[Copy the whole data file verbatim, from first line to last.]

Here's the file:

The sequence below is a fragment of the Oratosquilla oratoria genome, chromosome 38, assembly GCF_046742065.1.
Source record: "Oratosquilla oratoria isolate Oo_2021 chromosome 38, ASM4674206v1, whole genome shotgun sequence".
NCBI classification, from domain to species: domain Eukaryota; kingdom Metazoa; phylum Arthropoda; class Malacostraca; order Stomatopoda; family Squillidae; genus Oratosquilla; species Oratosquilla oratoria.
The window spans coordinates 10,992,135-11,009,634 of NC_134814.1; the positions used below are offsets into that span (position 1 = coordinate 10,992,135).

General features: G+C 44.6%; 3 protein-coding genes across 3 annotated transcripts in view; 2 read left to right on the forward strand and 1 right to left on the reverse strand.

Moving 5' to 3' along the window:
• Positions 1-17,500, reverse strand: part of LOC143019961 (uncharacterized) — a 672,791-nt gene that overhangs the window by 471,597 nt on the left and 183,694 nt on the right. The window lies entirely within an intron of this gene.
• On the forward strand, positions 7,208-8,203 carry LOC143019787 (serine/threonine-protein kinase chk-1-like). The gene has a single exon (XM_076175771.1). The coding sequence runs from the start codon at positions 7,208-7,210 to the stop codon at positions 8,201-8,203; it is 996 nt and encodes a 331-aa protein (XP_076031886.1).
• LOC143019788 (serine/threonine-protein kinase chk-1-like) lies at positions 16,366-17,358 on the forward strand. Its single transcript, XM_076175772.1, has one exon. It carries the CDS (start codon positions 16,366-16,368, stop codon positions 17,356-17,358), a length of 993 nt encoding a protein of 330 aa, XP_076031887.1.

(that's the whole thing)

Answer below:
The sequence below is a fragment of the Oratosquilla oratoria genome, chromosome 38, assembly GCF_046742065.1.
Source record: "Oratosquilla oratoria isolate Oo_2021 chromosome 38, ASM4674206v1, whole genome shotgun sequence".
NCBI classification, from domain to species: domain Eukaryota; kingdom Metazoa; phylum Arthropoda; class Malacostraca; order Stomatopoda; family Squillidae; genus Oratosquilla; species Oratosquilla oratoria.
The window spans coordinates 10,992,135-11,009,634 of NC_134814.1; the positions used below are offsets into that span (position 1 = coordinate 10,992,135).

General features: G+C 44.6%; 3 protein-coding genes across 3 annotated transcripts in view; 2 read left to right on the forward strand and 1 right to left on the reverse strand.

Moving 5' to 3' along the window:
• Positions 1-17,500, reverse strand: part of LOC143019961 (uncharacterized) — a 672,791-nt gene that overhangs the window by 471,597 nt on the left and 183,694 nt on the right. The window lies entirely within an intron of this gene.
• On the forward strand, positions 7,208-8,203 carry LOC143019787 (serine/threonine-protein kinase chk-1-like). The gene has a single exon (XM_076175771.1). The coding sequence runs from the start codon at positions 7,208-7,210 to the stop codon at positions 8,201-8,203; it is 996 nt and encodes a 331-aa protein (XP_076031886.1).
• LOC143019788 (serine/threonine-protein kinase chk-1-like) lies at positions 16,366-17,358 on the forward strand. Its single transcript, XM_076175772.1, has one exon. It carries the CDS (start codon positions 16,366-16,368, stop codon positions 17,356-17,358), a length of 993 nt encoding a protein of 330 aa, XP_076031887.1.